Leonard S. Ornstein Laboratory, room 0.16
Princetonplein 1, 3584 CC Utrecht
P.O. Box 80 000, 3508 TA Utrecht
phone: +31 (0)30 253 2467
secretariat: +31 (0)30 253 2952
Promotor: Prof. dr. ir. Marjolein Dijkstra
Employed: 1 April 2015 – 30 March 2019
Hydrodynamics in colloidal systems
We perform numerical simulations of colloidal particles embedded into a fluid phase of solvent particles and we analyze the behavior and the properties of this system in several physical conditions. Our aim is to investigate the dynamics of colloidal suspensions in the presence of the solvent, which is responsible for the transport of momentum throughout the system. This naturally leads to the coupling of colloidal particles, resulting as an effective interaction -hydrodynamic interactions (HI) which has many-body character. The incorporation of the HI in our model, through the Stochastic Rotation Dynamics technique , enable us to characterize the role of hydrodynamics in colloidal systems. We study the system composed of a dumbbell particle dragged by the fluid flow in geometrical confinement; work inspired by the experiments on a microfluidic device . This simple system already exhibits a large variety of behavior which is governed by the hydrodynamic interactions of the particle with itself and with the boundaries of the channel. In our study we focus on the self-interaction of the dumbbell, which is mainly responsible for the orientation of the particle along the direction of the fluid flow. For a symmetric particle we observe a lateral drift without any change in the orientation, however in an asymmetric particle the smaller sphere is dragged upstream, reaching the equilibrium position. At the moment we are performing several simulations at different Peclet numbers, exploring up to the region where the Brownian forces are of the same order of the hydrodynamic forces and verify up to which physical condition it is possible to have stable self-orientating phenomena.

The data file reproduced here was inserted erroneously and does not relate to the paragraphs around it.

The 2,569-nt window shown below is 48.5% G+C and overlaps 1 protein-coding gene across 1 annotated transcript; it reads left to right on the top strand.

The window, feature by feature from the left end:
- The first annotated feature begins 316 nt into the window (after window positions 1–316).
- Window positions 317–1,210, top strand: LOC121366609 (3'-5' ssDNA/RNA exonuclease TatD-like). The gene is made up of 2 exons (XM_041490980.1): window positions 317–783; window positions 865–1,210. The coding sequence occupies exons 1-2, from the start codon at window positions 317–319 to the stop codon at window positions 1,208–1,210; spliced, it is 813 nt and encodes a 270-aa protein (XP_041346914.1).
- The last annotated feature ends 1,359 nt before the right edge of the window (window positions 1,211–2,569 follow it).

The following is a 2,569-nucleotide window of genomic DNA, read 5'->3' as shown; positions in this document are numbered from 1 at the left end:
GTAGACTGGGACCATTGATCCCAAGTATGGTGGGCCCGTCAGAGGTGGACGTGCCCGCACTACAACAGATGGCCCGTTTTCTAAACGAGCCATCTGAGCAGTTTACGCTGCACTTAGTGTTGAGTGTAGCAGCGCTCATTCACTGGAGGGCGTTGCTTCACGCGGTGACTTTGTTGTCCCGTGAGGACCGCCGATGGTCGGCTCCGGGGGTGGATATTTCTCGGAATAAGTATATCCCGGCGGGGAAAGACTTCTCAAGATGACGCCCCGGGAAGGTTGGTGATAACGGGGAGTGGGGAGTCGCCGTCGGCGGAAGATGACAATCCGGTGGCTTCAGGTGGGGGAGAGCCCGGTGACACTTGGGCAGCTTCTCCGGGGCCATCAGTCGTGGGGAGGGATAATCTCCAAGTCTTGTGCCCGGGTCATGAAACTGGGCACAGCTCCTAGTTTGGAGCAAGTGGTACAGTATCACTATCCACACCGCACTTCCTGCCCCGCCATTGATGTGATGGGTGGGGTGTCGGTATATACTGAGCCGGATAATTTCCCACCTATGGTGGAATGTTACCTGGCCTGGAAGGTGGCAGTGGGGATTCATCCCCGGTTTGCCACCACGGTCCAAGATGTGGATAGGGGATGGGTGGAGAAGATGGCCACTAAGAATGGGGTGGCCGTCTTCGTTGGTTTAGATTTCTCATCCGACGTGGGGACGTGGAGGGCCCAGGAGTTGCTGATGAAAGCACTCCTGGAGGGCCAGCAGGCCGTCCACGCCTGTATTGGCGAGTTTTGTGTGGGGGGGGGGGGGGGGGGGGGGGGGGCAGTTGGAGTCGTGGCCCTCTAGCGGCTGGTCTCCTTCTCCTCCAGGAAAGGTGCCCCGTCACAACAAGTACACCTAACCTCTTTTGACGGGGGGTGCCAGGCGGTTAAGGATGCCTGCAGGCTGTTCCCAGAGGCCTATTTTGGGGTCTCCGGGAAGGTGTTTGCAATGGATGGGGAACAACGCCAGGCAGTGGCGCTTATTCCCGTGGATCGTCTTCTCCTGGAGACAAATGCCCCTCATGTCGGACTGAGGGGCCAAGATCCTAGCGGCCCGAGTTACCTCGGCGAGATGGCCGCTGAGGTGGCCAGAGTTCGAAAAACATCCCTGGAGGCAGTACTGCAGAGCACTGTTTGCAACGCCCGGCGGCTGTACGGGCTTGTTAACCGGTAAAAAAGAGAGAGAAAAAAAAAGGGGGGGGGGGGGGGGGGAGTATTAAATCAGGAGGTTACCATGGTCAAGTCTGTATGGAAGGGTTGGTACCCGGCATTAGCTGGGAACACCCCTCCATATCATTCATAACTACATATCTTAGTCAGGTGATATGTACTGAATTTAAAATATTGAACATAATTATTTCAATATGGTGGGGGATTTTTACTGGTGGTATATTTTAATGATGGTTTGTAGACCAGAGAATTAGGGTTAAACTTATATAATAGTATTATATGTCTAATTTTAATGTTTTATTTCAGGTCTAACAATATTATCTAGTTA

Figure 1: a) Sketch of the system: a dumbbell particle in a channel with external flow. b) θ angle as a function of time. c) Velocity profile of solvent particles.
 J. T. Padding and A. A. Louis, Phys. Rev. E 74, 031402 (2006)
 E. Uspal et al., Nature Communications 4, (2013)